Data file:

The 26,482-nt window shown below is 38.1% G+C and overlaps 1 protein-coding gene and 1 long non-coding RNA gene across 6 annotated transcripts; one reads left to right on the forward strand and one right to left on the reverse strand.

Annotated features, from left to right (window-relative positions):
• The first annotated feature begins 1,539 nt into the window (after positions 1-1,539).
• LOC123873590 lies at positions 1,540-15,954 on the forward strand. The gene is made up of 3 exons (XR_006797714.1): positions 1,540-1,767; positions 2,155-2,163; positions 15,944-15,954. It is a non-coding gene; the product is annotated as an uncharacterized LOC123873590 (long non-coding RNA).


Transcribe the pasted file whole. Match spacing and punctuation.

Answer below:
The 26,482-nt window shown below is 38.1% G+C and overlaps 1 protein-coding gene and 1 long non-coding RNA gene across 6 annotated transcripts; one reads left to right on the forward strand and one right to left on the reverse strand.

Annotated features, from left to right (window-relative positions):
• The first annotated feature begins 1,539 nt into the window (after positions 1-1,539).
• LOC123873590 lies at positions 1,540-15,954 on the forward strand. The gene is made up of 3 exons (XR_006797714.1): positions 1,540-1,767; positions 2,155-2,163; positions 15,944-15,954. It is a non-coding gene; the product is annotated as an uncharacterized LOC123873590 (long non-coding RNA).